Seldom-seen tenor player Stone-Lonergan has earned himself an awesome reputation among his fellow London musicians, and those jazz fans who’ve caught him on the rare occasions that he’s emerged to lead a band before the general public. Last November’s EFG Jazz Festival saw him break cover to delight a buzzing crowd at the Vortex, and here he is again, rounding off the decade for the Verdict in Brighton in a reunion with his old running mate Dave Drake on piano. The band hit the ground running with 'Lonnie’s Lament', Stone-Lonergan's imposing presence leading the charge as Tim Thornton on bass and Chris Draper on drums set up a ferociously intense, effortlessly responsive groove. 'I Thought About You' is pitched slower, but the band attack the old standard with equal gusto. Riley delivers an unceasing flow of ideas that are Young at heart but never corny, adventurous in conception but always reaching back to the melodic core. Drake picks up the baton, evoking older stylists like Errol Garner or Ellington in his two-handed chords but with an eccentric rhythmic twist and sense of space that is all his own. Thornton’s solo moves from Milt Hinton fundamentals to flamboyant high-register virtuosity, with each phrase perfectly turned. Rarely played Monk composition ‘Bye-Ya’ is the perfect vehicle for Drakes angular, almost cartoonish imagination, and Stone-Lonergan’s tough-talking solo swings from abstract harmonic matrices to down-home licks and resolves into nagging single-note cries. 'My One And Only Love' is a masterpiece of interpretation: Drake’s statement rich in chordal voices building and almost dissolving into dissonance, Riley supplying a controlled distillation of pure emotion in the theme and exploring the furthest reaches of the melody over an insistent pedal from Thornton before a hushed reprise. ‘All God’s Chillun Got Rhythm’ is a super-fast burner with Draper showing off his skills with a wealth of preternaturally controlled, subtly-shifting ride patterns, uniting with Thornton to pull the groove apart then stick it back together.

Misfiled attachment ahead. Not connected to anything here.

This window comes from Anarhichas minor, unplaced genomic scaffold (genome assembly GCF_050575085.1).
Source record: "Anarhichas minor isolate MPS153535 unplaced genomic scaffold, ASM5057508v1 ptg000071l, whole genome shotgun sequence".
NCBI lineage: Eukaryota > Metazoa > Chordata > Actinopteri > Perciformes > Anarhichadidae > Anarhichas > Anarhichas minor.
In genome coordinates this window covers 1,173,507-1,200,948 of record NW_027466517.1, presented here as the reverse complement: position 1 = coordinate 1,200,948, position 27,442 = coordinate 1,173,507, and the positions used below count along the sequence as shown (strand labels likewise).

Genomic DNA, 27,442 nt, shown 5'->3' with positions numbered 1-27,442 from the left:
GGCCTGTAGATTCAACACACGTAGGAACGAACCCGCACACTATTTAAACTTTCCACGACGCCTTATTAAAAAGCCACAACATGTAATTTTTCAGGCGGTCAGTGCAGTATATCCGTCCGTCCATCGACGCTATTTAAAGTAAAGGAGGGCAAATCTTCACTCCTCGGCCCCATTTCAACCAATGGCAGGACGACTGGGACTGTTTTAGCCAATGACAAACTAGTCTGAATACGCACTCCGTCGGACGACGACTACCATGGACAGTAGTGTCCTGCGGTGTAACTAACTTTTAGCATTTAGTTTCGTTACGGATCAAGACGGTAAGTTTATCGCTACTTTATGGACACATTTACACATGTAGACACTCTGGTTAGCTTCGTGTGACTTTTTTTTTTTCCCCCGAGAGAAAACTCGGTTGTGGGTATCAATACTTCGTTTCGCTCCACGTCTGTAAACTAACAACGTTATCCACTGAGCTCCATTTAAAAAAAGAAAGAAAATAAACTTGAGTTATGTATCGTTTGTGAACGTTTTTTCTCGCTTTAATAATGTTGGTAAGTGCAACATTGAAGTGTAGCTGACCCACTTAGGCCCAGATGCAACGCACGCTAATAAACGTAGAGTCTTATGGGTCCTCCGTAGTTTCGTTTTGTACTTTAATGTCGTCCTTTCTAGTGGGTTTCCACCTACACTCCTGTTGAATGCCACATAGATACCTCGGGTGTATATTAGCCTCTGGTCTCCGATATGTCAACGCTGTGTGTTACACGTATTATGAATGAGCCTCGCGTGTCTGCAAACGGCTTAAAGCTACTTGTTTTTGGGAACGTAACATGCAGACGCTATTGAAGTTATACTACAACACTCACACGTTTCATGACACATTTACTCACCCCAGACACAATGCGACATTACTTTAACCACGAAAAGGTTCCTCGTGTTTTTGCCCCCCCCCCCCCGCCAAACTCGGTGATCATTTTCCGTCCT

The second set continues the mission to explore and to revitalise. ‘Slowboat To China’ is a lighthearted romp over Draper’s four-to-the-floor ballroom stomp: ‘Juju’ really gets the treatment, a stark, totally spontaneous and totally original reworking over a bass pulse and rippling, glitchy piano arpeggios that builds to a colossal climax: ‘Passport’ is an exercise in deconstructed bop where everyone finds plenty original to say, with Drake taking us from stride to the avante-garde and Draper finishing with some tasty trades. Drake’s solo on the oasis of calm that is ‘I Got It Bad And That Ain’t Good’ underscores his affinity to Ellington the pianist as well as Ellington the composer – a relatively overlooked facet of the Duke’s genius that isn’t often apparent as an influence in today’s young pianists. ‘Asiatic Raes’ has the Thornton/Draper team throwing around some outrageous beat displacement tricks: Drake sets up a filigree of tumbling notes and Riley brings it back home with a barnstorming solo.
The Verdict crowd are connoisseurs of exactly this kind of open-ended blowing session and recognise an exceptional example when they hear one. Thornton and Draper are an outstanding rhythm team, as fierce, subtle, swinging or adventurous as the occasion demands, and Thornton especially belongs to the tradition of extravagant virtuosi without compromising on groove. But what really sets this apart is the commitment evident in every contribution from both Drake and Stone-Lonergan. Neither of them deal in cliches: each loads every statement with a cargo of emotional honesty that’s not often found in the familiar standards quartet. Stone-Lonergan’s big, generous tone and unfailing response to the gravitational pull of melody invests even his most challenging explorations with an emotional directness that’s utterly compelling to experience.